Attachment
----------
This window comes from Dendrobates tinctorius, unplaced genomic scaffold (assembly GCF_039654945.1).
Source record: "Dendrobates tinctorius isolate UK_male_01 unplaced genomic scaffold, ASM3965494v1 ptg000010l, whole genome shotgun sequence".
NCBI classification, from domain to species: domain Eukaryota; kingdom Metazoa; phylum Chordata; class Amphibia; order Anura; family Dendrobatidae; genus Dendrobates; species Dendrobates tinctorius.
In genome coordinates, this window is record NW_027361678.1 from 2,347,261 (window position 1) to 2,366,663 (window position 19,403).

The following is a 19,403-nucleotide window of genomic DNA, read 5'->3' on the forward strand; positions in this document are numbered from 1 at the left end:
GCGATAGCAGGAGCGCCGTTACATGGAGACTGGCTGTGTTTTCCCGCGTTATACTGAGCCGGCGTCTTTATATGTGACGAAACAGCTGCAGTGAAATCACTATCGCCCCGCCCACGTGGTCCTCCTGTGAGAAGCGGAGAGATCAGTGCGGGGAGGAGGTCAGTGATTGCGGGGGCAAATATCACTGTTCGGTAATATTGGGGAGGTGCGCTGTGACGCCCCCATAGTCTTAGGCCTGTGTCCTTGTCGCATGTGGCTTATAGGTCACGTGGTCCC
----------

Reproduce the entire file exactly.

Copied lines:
This window comes from Dendrobates tinctorius, unplaced genomic scaffold (assembly GCF_039654945.1).
Source record: "Dendrobates tinctorius isolate UK_male_01 unplaced genomic scaffold, ASM3965494v1 ptg000010l, whole genome shotgun sequence".
NCBI classification, from domain to species: domain Eukaryota; kingdom Metazoa; phylum Chordata; class Amphibia; order Anura; family Dendrobatidae; genus Dendrobates; species Dendrobates tinctorius.
In genome coordinates, this window is record NW_027361678.1 from 2,347,261 (window position 1) to 2,366,663 (window position 19,403).

The following is a 19,403-nucleotide window of genomic DNA, read 5'->3' on the forward strand; positions in this document are numbered from 1 at the left end:
GCGATAGCAGGAGCGCCGTTACATGGAGACTGGCTGTGTTTTCCCGCGTTATACTGAGCCGGCGTCTTTATATGTGACGAAACAGCTGCAGTGAAATCACTATCGCCCCGCCCACGTGGTCCTCCTGTGAGAAGCGGAGAGATCAGTGCGGGGAGGAGGTCAGTGATTGCGGGGGCAAATATCACTGTTCGGTAATATTGGGGAGGTGCGCTGTGACGCCCCCATAGTCTTAGGCCTGTGTCCTTGTCGCATGTGGCTTATAGGTCACGTGGTCCC